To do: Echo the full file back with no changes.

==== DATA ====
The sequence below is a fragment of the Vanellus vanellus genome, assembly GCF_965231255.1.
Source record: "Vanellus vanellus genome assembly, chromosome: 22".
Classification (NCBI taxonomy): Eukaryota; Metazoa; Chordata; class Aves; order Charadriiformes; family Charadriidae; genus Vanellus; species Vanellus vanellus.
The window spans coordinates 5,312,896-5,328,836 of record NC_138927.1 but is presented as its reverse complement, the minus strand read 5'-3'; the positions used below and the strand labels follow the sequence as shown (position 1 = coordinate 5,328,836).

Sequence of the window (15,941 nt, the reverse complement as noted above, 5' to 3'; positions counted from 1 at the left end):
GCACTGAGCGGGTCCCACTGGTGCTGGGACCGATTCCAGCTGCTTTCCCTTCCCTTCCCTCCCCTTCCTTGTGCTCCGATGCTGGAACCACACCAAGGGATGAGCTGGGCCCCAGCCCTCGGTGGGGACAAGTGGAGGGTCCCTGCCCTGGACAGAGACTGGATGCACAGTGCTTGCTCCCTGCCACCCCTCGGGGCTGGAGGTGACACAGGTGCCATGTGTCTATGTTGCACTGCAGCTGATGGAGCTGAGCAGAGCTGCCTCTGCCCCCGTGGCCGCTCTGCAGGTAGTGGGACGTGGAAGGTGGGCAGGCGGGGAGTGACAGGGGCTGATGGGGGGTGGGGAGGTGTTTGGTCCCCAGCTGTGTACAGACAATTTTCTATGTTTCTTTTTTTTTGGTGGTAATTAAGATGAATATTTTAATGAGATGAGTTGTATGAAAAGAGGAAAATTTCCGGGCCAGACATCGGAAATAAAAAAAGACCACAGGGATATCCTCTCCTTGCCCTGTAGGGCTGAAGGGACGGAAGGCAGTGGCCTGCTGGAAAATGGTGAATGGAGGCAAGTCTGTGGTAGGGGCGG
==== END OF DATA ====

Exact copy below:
The sequence below is a fragment of the Vanellus vanellus genome, assembly GCF_965231255.1.
Source record: "Vanellus vanellus genome assembly, chromosome: 22".
Classification (NCBI taxonomy): Eukaryota; Metazoa; Chordata; class Aves; order Charadriiformes; family Charadriidae; genus Vanellus; species Vanellus vanellus.
The window spans coordinates 5,312,896-5,328,836 of record NC_138927.1 but is presented as its reverse complement, the minus strand read 5'-3'; the positions used below and the strand labels follow the sequence as shown (position 1 = coordinate 5,328,836).

Sequence of the window (15,941 nt, the reverse complement as noted above, 5' to 3'; positions counted from 1 at the left end):
GCACTGAGCGGGTCCCACTGGTGCTGGGACCGATTCCAGCTGCTTTCCCTTCCCTTCCCTCCCCTTCCTTGTGCTCCGATGCTGGAACCACACCAAGGGATGAGCTGGGCCCCAGCCCTCGGTGGGGACAAGTGGAGGGTCCCTGCCCTGGACAGAGACTGGATGCACAGTGCTTGCTCCCTGCCACCCCTCGGGGCTGGAGGTGACACAGGTGCCATGTGTCTATGTTGCACTGCAGCTGATGGAGCTGAGCAGAGCTGCCTCTGCCCCCGTGGCCGCTCTGCAGGTAGTGGGACGTGGAAGGTGGGCAGGCGGGGAGTGACAGGGGCTGATGGGGGGTGGGGAGGTGTTTGGTCCCCAGCTGTGTACAGACAATTTTCTATGTTTCTTTTTTTTTGGTGGTAATTAAGATGAATATTTTAATGAGATGAGTTGTATGAAAAGAGGAAAATTTCCGGGCCAGACATCGGAAATAAAAAAAGACCACAGGGATATCCTCTCCTTGCCCTGTAGGGCTGAAGGGACGGAAGGCAGTGGCCTGCTGGAAAATGGTGAATGGAGGCAAGTCTGTGGTAGGGGCGG